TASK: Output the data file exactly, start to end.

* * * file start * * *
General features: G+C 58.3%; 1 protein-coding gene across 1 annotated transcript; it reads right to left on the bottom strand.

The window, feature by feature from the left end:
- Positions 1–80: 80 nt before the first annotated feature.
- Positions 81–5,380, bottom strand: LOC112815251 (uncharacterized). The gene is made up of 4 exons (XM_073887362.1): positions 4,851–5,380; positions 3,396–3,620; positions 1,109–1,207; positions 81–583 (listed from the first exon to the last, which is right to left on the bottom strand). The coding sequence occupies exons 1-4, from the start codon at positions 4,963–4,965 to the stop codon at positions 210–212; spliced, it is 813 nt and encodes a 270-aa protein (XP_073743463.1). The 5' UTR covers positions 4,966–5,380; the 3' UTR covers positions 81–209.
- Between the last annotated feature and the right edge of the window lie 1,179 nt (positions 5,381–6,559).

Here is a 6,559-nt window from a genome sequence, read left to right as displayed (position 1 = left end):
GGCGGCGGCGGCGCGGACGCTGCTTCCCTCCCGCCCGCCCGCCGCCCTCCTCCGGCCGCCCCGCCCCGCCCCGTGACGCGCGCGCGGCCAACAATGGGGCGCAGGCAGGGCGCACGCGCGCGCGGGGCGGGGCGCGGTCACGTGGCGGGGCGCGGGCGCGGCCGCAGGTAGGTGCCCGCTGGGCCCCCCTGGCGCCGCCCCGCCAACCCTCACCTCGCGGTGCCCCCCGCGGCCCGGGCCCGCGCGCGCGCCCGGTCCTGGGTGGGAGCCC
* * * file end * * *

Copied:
General features: G+C 58.3%; 1 protein-coding gene across 1 annotated transcript; it reads right to left on the bottom strand.

The window, feature by feature from the left end:
- Positions 1–80: 80 nt before the first annotated feature.
- Positions 81–5,380, bottom strand: LOC112815251 (uncharacterized). The gene is made up of 4 exons (XM_073887362.1): positions 4,851–5,380; positions 3,396–3,620; positions 1,109–1,207; positions 81–583 (listed from the first exon to the last, which is right to left on the bottom strand). The coding sequence occupies exons 1-4, from the start codon at positions 4,963–4,965 to the stop codon at positions 210–212; spliced, it is 813 nt and encodes a 270-aa protein (XP_073743463.1). The 5' UTR covers positions 4,966–5,380; the 3' UTR covers positions 81–209.
- Between the last annotated feature and the right edge of the window lie 1,179 nt (positions 5,381–6,559).

Here is a 6,559-nt window from a genome sequence, read left to right as displayed (position 1 = left end):
GGCGGCGGCGGCGCGGACGCTGCTTCCCTCCCGCCCGCCCGCCGCCCTCCTCCGGCCGCCCCGCCCCGCCCCGTGACGCGCGCGCGGCCAACAATGGGGCGCAGGCAGGGCGCACGCGCGCGCGGGGCGGGGCGCGGTCACGTGGCGGGGCGCGGGCGCGGCCGCAGGTAGGTGCCCGCTGGGCCCCCCTGGCGCCGCCCCGCCAACCCTCACCTCGCGGTGCCCCCCGCGGCCCGGGCCCGCGCGCGCGCCCGGTCCTGGGTGGGAGCCC